Alternatively, perhaps it reflects a bias on the part of some buyers to avoid purchasing from fractional platforms like Rally. That could be for a variety of reasons, including the time required for voting on the buyout.
Lastly, we do not believe it is accurate to say the card is worth $175K. Ultimately these assets are worth what someone is willing to pay for them. Just because there was one person willing to go to $175K, it doesn’t necessarily mean that there will be another.
Arrived Homes released their Q2 performance results this week. They shared a lot of data, so the full blog post is worth a read. We might also do a deeper review of the data at some point as well.
That having been said, here are a few highlights:
- In an improvement from Q1, which saw 35% of properties lose value, only 10% saw a decrease in Q2.
- Properties launched in the past 6-12 months have performed the worst. The range of average performances for each group range from -4.6% to 3.6%.
- Once you get beyond 12 months, however, things have been positive on average.
- Vacation rentals have a 57% occupancy rate as of Q2.
- As there are some murmurs of a slowdown in Airbnb bookings and revenues, it will be interesting to see if this number continues to hold up.
- So far everyone seems to love The Pointbreak, The Palm, and The Hammock. The lowest occupancy rate among those 3 is 82%. That’s over the course of around 6 months for each of them, so it’s not just a short term blip either.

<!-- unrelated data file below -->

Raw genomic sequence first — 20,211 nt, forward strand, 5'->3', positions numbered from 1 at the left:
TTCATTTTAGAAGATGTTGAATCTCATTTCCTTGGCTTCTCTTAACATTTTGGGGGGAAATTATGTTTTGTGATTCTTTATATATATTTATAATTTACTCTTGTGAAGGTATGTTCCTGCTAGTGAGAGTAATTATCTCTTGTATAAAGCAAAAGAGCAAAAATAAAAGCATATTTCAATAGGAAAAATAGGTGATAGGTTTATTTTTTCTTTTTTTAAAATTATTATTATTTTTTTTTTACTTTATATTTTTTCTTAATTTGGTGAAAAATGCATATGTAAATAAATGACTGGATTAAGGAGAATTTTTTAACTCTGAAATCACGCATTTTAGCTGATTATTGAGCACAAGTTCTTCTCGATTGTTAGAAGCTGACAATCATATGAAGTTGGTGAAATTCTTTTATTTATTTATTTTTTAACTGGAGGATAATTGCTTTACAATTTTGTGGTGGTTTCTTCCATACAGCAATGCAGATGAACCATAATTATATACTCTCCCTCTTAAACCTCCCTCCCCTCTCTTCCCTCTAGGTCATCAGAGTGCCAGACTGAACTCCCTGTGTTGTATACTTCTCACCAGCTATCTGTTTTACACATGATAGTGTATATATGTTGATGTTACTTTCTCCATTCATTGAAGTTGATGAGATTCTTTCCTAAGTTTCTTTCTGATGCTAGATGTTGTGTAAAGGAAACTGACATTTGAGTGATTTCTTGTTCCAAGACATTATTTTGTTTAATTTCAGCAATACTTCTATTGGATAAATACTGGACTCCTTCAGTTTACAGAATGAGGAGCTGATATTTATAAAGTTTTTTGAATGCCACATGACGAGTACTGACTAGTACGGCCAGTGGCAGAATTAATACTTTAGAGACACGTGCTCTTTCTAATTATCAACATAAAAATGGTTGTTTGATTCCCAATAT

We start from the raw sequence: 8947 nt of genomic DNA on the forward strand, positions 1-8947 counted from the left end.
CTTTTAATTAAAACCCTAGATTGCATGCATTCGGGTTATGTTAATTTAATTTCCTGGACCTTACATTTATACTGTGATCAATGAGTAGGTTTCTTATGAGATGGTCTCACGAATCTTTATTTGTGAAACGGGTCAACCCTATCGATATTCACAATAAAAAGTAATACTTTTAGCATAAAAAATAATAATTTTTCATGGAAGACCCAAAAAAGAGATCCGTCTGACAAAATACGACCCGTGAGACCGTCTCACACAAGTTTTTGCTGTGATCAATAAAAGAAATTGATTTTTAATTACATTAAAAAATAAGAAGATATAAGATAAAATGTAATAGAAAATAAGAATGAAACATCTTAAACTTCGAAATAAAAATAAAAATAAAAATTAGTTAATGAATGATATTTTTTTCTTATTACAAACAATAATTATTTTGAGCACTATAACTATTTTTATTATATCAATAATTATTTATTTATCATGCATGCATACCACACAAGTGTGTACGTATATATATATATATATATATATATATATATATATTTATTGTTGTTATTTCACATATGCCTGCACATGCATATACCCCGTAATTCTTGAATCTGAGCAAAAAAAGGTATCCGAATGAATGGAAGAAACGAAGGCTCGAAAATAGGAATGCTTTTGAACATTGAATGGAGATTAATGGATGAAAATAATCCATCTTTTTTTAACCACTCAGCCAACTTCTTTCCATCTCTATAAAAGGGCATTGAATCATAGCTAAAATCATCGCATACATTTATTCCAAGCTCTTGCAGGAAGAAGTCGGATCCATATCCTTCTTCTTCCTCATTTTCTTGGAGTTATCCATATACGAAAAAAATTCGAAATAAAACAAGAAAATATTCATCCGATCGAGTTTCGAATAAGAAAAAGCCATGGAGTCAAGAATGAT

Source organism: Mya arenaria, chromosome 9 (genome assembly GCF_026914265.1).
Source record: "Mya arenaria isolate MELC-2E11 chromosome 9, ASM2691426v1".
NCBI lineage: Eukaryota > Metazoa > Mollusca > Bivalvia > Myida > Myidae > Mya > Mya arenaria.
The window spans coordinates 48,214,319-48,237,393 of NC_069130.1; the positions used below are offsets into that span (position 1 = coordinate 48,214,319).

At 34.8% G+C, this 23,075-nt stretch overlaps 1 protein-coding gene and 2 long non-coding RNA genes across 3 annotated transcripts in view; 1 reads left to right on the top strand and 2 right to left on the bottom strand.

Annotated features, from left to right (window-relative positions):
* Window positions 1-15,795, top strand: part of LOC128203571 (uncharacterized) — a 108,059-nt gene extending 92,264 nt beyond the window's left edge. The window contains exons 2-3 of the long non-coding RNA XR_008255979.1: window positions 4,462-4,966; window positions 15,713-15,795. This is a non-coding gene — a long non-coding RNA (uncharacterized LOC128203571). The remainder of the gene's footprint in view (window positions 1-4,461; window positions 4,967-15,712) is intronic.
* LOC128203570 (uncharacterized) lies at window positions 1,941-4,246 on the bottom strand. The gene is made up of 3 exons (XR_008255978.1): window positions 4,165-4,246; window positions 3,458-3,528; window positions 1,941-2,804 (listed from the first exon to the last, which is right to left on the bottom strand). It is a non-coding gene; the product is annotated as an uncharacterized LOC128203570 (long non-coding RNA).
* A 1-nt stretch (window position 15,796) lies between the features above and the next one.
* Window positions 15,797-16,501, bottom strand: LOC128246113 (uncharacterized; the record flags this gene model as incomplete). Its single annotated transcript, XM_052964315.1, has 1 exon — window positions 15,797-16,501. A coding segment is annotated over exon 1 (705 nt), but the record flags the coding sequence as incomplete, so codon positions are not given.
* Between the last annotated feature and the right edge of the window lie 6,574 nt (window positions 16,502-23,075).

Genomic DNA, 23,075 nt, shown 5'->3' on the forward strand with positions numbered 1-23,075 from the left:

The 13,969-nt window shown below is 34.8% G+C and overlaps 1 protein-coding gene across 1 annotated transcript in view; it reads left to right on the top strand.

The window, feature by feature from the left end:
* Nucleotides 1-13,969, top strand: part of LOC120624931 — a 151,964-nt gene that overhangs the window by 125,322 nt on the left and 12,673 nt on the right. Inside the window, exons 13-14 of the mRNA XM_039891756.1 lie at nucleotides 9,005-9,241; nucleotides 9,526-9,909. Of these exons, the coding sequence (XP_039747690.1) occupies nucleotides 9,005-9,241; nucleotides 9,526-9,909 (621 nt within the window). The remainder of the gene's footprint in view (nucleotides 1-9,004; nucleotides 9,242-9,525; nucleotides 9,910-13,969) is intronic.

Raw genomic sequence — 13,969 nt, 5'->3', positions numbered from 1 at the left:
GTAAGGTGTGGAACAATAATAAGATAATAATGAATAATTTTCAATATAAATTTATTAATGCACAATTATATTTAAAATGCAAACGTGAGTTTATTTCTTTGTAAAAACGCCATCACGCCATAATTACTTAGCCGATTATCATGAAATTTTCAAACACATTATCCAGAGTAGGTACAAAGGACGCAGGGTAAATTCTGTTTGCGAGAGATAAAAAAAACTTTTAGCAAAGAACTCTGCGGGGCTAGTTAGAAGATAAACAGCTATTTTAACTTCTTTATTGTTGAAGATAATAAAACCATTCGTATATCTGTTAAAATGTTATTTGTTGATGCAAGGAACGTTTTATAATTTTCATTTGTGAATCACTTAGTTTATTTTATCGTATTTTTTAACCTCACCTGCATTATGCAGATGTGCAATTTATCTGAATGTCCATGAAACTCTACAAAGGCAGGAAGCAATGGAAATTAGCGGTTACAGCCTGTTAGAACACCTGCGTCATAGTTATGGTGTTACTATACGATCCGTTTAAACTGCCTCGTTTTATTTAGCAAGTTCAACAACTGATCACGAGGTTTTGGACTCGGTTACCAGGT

Fundrise has posted their mid-year letter to investors. The letter is a relatively lengthy post breaking down their thesis on what they expect to happen in markets over the coming months, as well as some notes on portfolio performance.
The whole letter is worth a read, but their thoughts on the US economy are the most interesting in our view. Basically, they found that in the case of every recent recession:
- The onset of the recession occurred an average of 10 months after the Federal Reserve stopped increasing interest rates (i.e. interest rates peaked)
- It took an average of 11 additional months (21 total from peak interest rates) for the stock market to bottom.
If this pattern were to play out again, that means the economy, interest rates, and risk assets are likely to see further bouts of high volatility across the next few years.
Groundfloor announced a new promotion for investors joining the platform from PeerStreet or other qualifying platforms. You can join Groundfloor and earn $100 credit to invest on the platform for every $5,000 invested. To qualify, you’ll need to create your Groundfloor account by September 30th.
The company also shared some high-level performance information for Q2 via Twitter. There were 254 loans closed, representing $43.1M in total repayments to 1,545 investors.
In a tweet, Fundhomes shared that they received approval from the SEC under Regulation A. That should allow them to offer SEC-qualified, fractional investments to non-accredited investors.
Fundhomes is also focusing on the vacation rental market, bringing another rival for Here and Arrived Homes. We’ll keep an eye on how their early traction looks.
In a quarterly email update, Landa revealed that they distributed $266K of dividends in Q2. That’s a big jump given Q3 2022 was $144K, Q4 2022 was $156K, and Q1 2023 was $157K. This is undoubtedly related to the launch of so many new properties.
In the same email, they also shared that their new Lend offering had paid its first dividends – $537.
You can also now get a view of your monthly average dividends.
In an email, WebStreet announced a promotion where you can receive bonus shares for investing in WebStreet through an IRA. The promotion is live until July 19th.
The crypto-oriented real estate investing platform Homebase announced earlier this month that they now accept payments via wire transfer or debit.
Their second property offering, The Canary is also live for a few more days.
Investors in FranShares’s first fund, “TNT Franchise Fund Inc.” will be getting some free swag. Check your inbox for an email from Kenny Rose asking about your mailing address.